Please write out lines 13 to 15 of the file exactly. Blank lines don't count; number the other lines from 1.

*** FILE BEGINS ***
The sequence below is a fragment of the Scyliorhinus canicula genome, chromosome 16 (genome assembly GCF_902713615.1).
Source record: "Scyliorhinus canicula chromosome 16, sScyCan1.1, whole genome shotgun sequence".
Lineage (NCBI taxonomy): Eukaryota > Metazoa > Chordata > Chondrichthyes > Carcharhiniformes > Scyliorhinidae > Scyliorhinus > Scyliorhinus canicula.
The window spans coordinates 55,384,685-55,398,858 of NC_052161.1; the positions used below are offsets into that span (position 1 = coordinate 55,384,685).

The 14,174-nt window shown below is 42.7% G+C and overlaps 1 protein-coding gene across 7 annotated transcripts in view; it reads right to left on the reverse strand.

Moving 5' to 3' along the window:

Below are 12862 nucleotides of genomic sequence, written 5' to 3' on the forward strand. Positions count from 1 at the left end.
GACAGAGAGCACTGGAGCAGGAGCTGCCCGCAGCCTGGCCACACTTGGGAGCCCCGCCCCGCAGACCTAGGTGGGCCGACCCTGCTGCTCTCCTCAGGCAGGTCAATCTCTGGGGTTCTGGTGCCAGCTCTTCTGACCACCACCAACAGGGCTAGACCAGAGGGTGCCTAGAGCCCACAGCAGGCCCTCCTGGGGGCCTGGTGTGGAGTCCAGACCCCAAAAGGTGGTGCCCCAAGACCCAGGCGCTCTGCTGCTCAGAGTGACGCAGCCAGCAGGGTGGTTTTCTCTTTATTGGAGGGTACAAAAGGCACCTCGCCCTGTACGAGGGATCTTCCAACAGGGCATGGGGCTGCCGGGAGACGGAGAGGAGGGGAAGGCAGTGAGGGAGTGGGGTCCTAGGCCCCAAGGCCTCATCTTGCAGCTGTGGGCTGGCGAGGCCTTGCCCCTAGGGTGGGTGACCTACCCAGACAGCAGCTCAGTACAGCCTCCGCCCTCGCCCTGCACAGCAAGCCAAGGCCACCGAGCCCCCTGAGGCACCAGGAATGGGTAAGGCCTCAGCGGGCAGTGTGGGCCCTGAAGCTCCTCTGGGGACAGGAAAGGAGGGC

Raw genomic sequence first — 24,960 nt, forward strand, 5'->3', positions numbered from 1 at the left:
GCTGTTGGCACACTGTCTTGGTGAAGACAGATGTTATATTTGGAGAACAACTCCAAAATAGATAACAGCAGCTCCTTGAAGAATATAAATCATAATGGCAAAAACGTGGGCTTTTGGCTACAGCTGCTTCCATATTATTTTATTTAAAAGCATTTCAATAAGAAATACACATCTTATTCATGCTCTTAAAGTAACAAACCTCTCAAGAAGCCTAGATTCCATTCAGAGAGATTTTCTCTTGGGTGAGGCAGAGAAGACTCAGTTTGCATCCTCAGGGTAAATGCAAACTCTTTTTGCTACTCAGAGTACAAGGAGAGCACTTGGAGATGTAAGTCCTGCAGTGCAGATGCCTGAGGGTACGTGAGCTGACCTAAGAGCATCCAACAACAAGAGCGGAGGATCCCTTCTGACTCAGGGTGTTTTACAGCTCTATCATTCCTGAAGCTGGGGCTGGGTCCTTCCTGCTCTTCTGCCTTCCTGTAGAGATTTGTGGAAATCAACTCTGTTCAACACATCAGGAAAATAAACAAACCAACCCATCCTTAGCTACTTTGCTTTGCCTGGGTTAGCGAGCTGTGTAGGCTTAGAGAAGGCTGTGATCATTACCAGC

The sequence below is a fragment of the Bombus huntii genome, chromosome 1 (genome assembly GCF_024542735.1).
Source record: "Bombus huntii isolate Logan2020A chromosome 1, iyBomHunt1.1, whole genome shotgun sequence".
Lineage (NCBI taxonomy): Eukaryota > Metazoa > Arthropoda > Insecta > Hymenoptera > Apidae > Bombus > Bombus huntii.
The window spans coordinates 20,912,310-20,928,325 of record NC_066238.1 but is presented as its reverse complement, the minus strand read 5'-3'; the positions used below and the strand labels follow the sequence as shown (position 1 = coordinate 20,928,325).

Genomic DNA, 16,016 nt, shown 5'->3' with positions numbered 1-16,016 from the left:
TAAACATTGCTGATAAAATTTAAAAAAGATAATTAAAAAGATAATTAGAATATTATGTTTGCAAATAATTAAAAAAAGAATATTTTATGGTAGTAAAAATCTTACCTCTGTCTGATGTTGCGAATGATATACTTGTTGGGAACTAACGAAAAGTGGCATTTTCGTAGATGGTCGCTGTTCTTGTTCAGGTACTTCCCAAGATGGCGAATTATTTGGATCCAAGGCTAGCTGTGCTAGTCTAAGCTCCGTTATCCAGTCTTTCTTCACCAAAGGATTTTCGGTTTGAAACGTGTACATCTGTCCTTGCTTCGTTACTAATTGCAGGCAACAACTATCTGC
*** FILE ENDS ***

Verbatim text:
Lineage (NCBI taxonomy): Eukaryota > Metazoa > Arthropoda > Insecta > Hymenoptera > Apidae > Bombus > Bombus huntii.
The window spans coordinates 20,912,310-20,928,325 of record NC_066238.1 but is presented as its reverse complement, the minus strand read 5'-3'; the positions used below and the strand labels follow the sequence as shown (position 1 = coordinate 20,928,325).

Genomic DNA, 16,016 nt, shown 5'->3' with positions numbered 1-16,016 from the left: